Tuesday 28 February 2017 11:42am
The Marine Science Aquavan was unveiled yesterday, aptly, on the first day of both Seaweek and the Marine Science annual postgraduate orientation week. New Pro-Vice Chancellor, Professor Richard Barker did the honours – not by cutting a ribbon or popping a bottle of champers as is the norm, but by throwing a bucket of sea water over the van – very fitting!
In her opening address, Sally Carson, director of the New Zealand Marine Studies Centre stressed that “although the van is not a replacement for the aquarium, it is none-the-less a ‘superb resource for the centre, department and the University’ overall”.
The colourful van, artwork designed by former Aquarium intern Corlis Schneider and equipped with chilled recirculating seawater tanks, means staff and students can transport marine specimens for research and teaching purposes. It also allows for collection from sites further afield and multiple sites over a period of time. “The regulation of the environment will decrease the stress on the animals being transported and ensure the University meets current best practice standards for animal care” Sally explains.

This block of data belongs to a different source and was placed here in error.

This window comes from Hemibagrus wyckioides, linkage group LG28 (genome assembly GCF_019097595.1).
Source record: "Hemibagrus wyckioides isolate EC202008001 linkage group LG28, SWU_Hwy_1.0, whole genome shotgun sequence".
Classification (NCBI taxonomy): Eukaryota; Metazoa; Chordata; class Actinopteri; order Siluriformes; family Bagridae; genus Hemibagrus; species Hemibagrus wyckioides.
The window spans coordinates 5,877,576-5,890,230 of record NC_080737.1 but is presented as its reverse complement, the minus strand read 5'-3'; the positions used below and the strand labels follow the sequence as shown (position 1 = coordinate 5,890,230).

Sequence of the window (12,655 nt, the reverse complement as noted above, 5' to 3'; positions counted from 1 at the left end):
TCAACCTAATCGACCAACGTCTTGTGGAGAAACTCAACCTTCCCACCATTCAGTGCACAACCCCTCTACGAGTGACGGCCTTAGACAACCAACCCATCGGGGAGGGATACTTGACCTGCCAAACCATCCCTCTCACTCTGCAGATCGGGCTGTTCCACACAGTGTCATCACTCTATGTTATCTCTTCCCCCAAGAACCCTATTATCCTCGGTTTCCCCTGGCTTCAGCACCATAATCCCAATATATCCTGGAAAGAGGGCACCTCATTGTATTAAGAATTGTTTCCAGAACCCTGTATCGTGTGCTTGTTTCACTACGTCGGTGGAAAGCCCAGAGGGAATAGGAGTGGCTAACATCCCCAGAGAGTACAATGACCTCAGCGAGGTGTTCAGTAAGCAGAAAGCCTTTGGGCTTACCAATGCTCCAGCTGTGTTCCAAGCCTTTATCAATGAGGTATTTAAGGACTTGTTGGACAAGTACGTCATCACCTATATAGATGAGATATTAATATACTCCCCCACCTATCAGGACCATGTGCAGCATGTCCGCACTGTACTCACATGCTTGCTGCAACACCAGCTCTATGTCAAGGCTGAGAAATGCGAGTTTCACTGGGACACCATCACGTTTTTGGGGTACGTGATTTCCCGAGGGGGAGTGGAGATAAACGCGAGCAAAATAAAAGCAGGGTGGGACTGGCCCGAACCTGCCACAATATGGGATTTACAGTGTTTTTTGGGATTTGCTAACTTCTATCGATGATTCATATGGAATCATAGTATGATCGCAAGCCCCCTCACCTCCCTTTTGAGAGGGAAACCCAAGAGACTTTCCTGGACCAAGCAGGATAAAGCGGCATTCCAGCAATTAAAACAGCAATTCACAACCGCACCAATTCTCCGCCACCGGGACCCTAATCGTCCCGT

Portobello staff, Adelle O’Neill and Dave Wilson were the brains behind the fit-out and along with the crew from Dunedin Motor Homes, have created a unique resource. “There was no manual to help produce this fantastic resource – it required considerable planning, thought, trial and error mixed in with a bit of Kiwi ingenuity” she reflected. Sally made special mention to the Division of Sciences for providing funding towards the van, and Professors Abby Smith and Keith Hunter for supporting the vision.
Dependent on funding, the Centre plans to use the van for community outreach initiatives for part of each year, when not being used for university research and teaching. The Aquavan will provide inland schools and communities with opportunities to encounter the diversity of marine flora and fauna. These encounters will provide stimulus for discussion and activity around environmental issues. Led by marine educators and scientists, the programmes offered by the NZ Marine Studies Centre provide opportunities for youth and the wider community to develop science skills and take part in environmental action that will lead to a better understanding of the wider marine ecosystem.